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Alun HODDINOTT (1929-2008)
Landscapes: Ynys Môn, for high voice (tenor) and piano, op.87 (1975) [13:44]
Two Songs from Glamorgan, for tenor and piano (1990) [4:30]
The Silver Hound, for tenor and piano, op.121 (1985) [11:10]
*'One Must Always Have Love', for soprano and piano, op.152 no.3 (1994) [8:20]
*#+Towy Landscape op.190, for soprano, baritone and piano duet (2006) [10:35]
Six Welsh Folksongs, for high voice (tenor) and piano (trad. arr. Hoddinott) (1982) [11:48]
Nicky Spence (tenor); *Claire Booth (soprano); #Jeremy Huw Williams (baritone); Andrew Matthews-Owen (piano); +Michael Pollock (piano secondo)
rec. Yehudi Menuhin School, 14, 29 October 2009, 18 February 2010. DDD

Experience Classicsonline

This alluring CD brings together in first recordings a diverse collection of Welsh composer Alun Hoddinott's songs for voice and piano. Not all of Hoddinott's music makes for the easiest of listening, and that is broadly true of the songs. For those new to his music, the best point of entry into this CD is at the end, with his genial arrangement of Six Welsh Folksongs. These are rather like Britten's folksongs: nostalgic, tuneful, straightforward. Not really pure Hoddinott, of course, but an unassuming appetiser. The Two Songs from Glamorgan are similarly approachable, albeit more darkly ambiguous in tone. Britten's, in fact, is a name that comes to mind in several places throughout this programme, particularly in a number of 'declamatory' passages. Without any implication of derivativeness, those who enjoy Britten's songs should very much appreciate Hoddinott, although the listener should be prepared for a certain degree of mild atonality in places.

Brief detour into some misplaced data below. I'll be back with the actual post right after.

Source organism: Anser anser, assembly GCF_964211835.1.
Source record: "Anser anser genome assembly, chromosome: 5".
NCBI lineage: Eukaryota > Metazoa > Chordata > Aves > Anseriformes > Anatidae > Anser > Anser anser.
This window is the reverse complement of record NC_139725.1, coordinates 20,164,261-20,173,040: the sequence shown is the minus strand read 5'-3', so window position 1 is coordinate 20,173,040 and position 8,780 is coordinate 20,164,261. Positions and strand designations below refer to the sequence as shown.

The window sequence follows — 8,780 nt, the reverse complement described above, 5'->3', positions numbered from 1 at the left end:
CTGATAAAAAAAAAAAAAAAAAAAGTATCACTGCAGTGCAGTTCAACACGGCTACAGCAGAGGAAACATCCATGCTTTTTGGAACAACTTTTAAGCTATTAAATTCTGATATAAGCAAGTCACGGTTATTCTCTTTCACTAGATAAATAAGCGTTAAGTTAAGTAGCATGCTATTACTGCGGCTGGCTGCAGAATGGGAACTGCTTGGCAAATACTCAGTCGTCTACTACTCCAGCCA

Both sets of folksong arrangements are sung by the very impressive Nicky Spence, who does in fact have the lion's share of this disc. Already it may be worth noting that, though Spence has an expressive, theatrically appealing voice - indeed, he manages to make Landscapes sound like Shakespeare at The Globe - it is hard to imagine anyone sounding less Welsh, with his immaculate Received Pronunciation vowels. Indeed, he comes from Scotland! Baritone Jeremy Huw Williams is certainly Welsh, but his contribution here is limited. Claire Booth, as fine as her own performances are, is English. Given the quintessential Welshness of the subject matter of most of these songs, it would have made a fitting coup de maître for them to have been heard with a native Welsh lilt. This would have been an ideal opportunity, indeed, to publish a few art songs in Welsh, a language certainly more closely linked historically to Anglesey (Ynys Môn) and the rural Carmarthenshire of Grongar Hill than English. Hoddinott's works often have a bilingual aspect, and although he was not a Welsh speaker, his wife was - the Six Folksongs are her translations - and he was naturally sympathetic to Welsh bilingualism.